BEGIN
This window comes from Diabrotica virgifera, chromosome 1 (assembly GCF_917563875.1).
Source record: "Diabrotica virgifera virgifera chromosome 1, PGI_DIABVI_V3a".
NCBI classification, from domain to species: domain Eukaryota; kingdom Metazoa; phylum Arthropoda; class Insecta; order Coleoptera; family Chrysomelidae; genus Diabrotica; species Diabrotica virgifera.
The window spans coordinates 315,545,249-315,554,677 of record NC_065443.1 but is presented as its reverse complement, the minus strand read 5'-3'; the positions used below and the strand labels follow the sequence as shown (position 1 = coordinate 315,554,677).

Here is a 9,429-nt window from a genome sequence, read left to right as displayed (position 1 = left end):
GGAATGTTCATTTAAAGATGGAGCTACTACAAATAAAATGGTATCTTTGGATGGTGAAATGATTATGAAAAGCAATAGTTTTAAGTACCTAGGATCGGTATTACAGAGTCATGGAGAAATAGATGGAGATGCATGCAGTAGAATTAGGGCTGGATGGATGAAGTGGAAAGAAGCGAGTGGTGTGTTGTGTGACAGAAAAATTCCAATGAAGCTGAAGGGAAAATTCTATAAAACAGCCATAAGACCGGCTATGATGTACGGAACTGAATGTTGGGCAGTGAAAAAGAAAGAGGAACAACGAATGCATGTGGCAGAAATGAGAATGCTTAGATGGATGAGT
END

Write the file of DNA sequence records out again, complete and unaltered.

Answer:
This window comes from Diabrotica virgifera, chromosome 1 (assembly GCF_917563875.1).
Source record: "Diabrotica virgifera virgifera chromosome 1, PGI_DIABVI_V3a".
NCBI classification, from domain to species: domain Eukaryota; kingdom Metazoa; phylum Arthropoda; class Insecta; order Coleoptera; family Chrysomelidae; genus Diabrotica; species Diabrotica virgifera.
The window spans coordinates 315,545,249-315,554,677 of record NC_065443.1 but is presented as its reverse complement, the minus strand read 5'-3'; the positions used below and the strand labels follow the sequence as shown (position 1 = coordinate 315,554,677).

Here is a 9,429-nt window from a genome sequence, read left to right as displayed (position 1 = left end):
GGAATGTTCATTTAAAGATGGAGCTACTACAAATAAAATGGTATCTTTGGATGGTGAAATGATTATGAAAAGCAATAGTTTTAAGTACCTAGGATCGGTATTACAGAGTCATGGAGAAATAGATGGAGATGCATGCAGTAGAATTAGGGCTGGATGGATGAAGTGGAAAGAAGCGAGTGGTGTGTTGTGTGACAGAAAAATTCCAATGAAGCTGAAGGGAAAATTCTATAAAACAGCCATAAGACCGGCTATGATGTACGGAACTGAATGTTGGGCAGTGAAAAAGAAAGAGGAACAACGAATGCATGTGGCAGAAATGAGAATGCTTAGATGGATGAGT